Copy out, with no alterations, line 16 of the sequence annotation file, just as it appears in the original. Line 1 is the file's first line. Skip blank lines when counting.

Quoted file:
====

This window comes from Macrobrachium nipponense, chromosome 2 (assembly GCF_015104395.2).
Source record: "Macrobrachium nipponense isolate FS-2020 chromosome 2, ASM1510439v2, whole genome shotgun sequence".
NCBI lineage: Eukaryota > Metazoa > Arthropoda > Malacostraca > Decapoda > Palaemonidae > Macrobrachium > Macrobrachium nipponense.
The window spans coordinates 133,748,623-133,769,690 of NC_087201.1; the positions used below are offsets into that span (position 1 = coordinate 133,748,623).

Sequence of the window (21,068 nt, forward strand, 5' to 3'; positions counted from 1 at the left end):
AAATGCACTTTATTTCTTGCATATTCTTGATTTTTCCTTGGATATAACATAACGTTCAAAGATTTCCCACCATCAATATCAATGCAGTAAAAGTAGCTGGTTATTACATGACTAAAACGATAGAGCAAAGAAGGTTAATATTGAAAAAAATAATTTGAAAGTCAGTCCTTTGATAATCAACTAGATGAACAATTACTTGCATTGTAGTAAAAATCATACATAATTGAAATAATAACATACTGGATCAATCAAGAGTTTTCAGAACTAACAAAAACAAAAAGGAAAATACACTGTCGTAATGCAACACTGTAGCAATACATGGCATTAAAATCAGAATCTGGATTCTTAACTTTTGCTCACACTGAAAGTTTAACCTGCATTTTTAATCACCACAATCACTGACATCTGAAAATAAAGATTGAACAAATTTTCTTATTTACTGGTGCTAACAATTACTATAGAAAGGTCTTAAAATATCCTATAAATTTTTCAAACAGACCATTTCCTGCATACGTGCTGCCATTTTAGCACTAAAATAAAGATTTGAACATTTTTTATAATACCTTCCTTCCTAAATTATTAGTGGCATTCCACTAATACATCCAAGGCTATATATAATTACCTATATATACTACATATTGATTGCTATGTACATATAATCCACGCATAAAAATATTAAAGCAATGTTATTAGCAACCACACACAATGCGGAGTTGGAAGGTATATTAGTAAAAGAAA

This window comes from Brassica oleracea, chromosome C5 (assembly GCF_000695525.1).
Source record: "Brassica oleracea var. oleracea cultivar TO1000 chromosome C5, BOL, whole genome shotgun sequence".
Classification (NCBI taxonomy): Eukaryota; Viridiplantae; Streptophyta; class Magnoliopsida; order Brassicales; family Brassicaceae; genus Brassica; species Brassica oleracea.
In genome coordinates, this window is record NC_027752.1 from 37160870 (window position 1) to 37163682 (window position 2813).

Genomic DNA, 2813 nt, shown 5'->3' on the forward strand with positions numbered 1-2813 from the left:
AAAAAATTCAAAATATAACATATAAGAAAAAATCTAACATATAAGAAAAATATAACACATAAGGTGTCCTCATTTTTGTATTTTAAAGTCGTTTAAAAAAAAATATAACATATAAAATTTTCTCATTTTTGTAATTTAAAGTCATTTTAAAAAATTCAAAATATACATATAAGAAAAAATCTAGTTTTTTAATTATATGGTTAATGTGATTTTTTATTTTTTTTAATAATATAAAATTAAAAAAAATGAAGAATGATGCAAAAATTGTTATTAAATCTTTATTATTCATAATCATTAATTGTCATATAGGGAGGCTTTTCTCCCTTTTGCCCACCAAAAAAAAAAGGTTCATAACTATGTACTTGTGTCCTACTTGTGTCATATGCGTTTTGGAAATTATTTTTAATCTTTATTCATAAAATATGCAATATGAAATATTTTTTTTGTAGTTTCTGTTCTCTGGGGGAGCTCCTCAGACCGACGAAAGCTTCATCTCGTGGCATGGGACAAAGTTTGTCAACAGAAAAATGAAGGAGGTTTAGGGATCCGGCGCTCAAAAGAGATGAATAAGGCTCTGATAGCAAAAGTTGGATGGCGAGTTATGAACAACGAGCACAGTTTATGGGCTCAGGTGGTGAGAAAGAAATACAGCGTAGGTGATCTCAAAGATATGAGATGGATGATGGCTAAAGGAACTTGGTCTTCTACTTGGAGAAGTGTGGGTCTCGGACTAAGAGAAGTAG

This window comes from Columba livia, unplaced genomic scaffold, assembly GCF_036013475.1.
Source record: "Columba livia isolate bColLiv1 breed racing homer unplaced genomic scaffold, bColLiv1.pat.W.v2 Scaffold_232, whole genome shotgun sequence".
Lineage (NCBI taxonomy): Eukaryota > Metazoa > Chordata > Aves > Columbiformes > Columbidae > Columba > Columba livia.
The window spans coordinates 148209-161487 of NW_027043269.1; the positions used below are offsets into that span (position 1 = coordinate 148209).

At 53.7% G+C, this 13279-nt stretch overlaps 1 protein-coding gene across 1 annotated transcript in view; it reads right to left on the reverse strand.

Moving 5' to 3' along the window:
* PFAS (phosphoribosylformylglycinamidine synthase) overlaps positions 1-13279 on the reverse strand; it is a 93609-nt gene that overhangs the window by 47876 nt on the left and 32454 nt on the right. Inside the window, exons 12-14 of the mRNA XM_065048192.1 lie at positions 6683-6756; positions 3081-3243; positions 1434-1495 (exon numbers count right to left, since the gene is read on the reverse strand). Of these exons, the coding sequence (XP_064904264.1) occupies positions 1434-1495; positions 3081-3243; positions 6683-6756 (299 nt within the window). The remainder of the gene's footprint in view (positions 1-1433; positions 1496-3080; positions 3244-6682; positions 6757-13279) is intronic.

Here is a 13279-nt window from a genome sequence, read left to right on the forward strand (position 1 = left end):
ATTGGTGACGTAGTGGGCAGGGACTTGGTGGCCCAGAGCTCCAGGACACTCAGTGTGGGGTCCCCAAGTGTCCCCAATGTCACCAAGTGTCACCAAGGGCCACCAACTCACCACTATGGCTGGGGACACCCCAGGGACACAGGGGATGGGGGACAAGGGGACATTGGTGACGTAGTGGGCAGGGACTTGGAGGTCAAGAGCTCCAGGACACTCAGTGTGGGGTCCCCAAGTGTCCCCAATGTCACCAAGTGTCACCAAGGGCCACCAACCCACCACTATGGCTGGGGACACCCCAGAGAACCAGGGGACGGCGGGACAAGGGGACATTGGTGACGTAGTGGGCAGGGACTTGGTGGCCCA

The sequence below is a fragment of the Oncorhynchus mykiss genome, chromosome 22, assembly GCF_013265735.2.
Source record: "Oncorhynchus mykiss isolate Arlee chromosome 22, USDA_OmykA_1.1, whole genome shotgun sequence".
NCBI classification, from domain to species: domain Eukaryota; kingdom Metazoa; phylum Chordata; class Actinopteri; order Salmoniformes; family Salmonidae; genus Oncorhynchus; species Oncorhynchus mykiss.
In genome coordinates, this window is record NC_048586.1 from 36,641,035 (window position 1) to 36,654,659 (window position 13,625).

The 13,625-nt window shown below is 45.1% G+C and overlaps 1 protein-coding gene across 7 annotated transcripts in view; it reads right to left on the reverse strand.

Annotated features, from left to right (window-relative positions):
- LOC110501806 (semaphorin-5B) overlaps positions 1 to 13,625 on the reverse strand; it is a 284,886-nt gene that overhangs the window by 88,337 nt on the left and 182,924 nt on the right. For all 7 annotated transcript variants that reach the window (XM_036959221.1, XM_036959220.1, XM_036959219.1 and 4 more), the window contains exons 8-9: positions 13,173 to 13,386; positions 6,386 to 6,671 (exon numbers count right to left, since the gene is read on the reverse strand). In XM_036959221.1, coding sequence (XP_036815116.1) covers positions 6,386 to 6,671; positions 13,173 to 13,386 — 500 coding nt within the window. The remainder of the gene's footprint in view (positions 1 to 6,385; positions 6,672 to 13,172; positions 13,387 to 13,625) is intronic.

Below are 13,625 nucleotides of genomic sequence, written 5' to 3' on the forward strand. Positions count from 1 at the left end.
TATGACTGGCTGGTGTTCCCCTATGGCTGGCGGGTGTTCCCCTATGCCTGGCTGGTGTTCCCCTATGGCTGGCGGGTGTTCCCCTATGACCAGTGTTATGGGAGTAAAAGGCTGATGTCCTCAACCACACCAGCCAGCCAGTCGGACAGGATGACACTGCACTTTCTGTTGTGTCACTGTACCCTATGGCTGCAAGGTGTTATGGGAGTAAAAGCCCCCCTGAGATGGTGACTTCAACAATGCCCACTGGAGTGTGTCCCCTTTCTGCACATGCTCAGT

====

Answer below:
The window spans coordinates 148209-161487 of NW_027043269.1; the positions used below are offsets into that span (position 1 = coordinate 148209).